Deterioration in the Quality of Foreign Bonds Issued in the United States, 1920–1930
As a crude measure of quality, the author uses the ratio of the amount of bonds issued in a given quarter that subsequently defaulted to the amount of all bonds issued in the quarter. The 1920s were the defaultless era in American foreign lending. The progressive deterioration in the quality of new loans did not become evident until severe depression set in. She concludes that since the factors commonly regarded as responsible for the widespread defaults on foreign bonds affected issues of earlier as much as those of later years, the upswing in American financial activity may be held responsible for this steep decline in loan quality.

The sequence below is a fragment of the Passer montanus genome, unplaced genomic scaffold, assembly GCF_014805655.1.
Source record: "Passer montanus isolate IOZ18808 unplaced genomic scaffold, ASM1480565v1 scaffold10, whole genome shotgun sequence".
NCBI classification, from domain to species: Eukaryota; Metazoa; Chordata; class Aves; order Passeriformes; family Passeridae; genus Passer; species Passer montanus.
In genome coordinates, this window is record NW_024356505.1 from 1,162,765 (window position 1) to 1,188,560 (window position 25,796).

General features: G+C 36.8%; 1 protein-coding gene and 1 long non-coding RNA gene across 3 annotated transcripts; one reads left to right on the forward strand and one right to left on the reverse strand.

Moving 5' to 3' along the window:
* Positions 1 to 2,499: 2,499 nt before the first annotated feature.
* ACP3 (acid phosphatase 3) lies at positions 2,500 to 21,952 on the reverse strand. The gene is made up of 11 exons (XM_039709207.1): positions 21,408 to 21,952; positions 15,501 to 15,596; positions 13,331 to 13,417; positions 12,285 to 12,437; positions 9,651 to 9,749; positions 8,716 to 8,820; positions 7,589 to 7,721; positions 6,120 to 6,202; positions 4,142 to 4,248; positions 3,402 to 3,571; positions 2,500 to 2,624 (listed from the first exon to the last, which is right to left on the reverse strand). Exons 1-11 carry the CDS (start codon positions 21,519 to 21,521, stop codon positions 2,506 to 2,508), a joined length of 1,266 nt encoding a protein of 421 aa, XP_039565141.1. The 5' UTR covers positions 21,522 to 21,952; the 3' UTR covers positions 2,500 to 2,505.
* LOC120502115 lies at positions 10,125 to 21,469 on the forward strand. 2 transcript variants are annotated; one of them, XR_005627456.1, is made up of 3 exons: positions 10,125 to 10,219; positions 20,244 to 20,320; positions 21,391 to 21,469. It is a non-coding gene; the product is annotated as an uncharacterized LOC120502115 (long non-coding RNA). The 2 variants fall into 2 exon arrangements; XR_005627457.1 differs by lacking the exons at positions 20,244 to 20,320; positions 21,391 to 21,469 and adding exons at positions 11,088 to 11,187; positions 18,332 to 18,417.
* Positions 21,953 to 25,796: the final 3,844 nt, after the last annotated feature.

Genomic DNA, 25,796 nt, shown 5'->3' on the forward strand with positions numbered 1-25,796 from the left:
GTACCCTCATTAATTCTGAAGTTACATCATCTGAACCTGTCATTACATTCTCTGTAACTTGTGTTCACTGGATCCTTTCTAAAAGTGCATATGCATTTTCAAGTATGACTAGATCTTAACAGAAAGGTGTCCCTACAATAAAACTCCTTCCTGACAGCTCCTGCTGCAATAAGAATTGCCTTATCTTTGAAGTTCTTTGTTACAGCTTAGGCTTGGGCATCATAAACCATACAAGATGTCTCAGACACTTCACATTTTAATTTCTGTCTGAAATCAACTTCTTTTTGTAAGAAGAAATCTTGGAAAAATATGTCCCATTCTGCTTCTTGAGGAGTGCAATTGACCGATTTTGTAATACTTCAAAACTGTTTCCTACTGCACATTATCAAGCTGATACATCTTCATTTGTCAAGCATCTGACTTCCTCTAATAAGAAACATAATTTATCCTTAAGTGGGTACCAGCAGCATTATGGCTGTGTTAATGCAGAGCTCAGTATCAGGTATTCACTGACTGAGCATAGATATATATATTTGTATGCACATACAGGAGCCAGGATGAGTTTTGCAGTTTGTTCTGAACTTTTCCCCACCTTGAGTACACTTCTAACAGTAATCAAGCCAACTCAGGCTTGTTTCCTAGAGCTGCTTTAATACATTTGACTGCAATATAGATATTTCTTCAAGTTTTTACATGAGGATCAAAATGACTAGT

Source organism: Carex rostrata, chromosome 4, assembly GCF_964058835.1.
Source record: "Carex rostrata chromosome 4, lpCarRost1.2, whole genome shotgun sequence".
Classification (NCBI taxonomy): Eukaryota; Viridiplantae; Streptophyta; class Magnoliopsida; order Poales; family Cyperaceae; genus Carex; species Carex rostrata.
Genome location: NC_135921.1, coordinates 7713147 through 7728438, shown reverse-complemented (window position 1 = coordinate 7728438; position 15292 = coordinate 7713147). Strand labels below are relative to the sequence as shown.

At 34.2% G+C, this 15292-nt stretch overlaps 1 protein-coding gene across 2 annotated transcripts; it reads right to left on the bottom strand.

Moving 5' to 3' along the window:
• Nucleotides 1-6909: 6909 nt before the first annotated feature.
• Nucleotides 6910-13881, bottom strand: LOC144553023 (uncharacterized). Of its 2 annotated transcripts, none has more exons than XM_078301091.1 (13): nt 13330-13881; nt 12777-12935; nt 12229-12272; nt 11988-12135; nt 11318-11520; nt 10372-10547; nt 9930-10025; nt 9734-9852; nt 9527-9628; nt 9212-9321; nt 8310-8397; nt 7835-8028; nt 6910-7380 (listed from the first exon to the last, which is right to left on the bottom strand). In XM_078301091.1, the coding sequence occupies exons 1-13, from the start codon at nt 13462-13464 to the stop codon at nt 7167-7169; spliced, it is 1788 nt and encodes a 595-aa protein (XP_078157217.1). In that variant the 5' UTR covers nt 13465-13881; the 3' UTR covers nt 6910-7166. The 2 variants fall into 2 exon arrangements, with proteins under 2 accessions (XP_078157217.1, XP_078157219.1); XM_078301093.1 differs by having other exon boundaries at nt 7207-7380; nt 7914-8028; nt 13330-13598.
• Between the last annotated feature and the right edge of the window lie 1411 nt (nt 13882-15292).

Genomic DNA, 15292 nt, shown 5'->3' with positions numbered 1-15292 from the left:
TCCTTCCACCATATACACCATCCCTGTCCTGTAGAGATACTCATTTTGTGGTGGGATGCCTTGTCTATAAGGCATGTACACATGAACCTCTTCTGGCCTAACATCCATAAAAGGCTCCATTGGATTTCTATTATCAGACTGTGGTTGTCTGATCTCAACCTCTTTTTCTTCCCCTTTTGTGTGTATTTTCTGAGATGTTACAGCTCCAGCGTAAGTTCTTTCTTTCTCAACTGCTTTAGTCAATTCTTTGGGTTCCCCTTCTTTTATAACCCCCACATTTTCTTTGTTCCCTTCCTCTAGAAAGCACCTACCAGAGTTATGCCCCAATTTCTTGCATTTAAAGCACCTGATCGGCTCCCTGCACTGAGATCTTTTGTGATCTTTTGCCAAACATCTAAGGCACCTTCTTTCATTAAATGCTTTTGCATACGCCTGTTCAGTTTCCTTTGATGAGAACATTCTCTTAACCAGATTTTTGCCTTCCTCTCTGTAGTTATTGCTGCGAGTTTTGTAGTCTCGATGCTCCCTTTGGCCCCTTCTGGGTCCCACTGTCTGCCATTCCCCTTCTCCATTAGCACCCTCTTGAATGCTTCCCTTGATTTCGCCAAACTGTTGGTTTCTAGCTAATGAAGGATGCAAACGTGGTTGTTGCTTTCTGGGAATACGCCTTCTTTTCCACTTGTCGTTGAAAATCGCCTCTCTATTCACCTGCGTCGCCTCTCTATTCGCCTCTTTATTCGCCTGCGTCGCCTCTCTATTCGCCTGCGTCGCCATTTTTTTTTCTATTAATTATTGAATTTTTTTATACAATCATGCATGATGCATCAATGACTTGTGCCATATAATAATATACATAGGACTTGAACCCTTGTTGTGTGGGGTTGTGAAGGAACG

Although foreign bond flotations increased hugely during the major upswing of the '20s they ran counter to the shorter business cycles of this period. Their relation to American business cycles is even closer than that of domestic bond issues, though one might have expected differently timed foreign business cycles to interfere. The quantity as well as the quality of foreign loans seem to have been largely determined by the state of the American economy at the time of lending.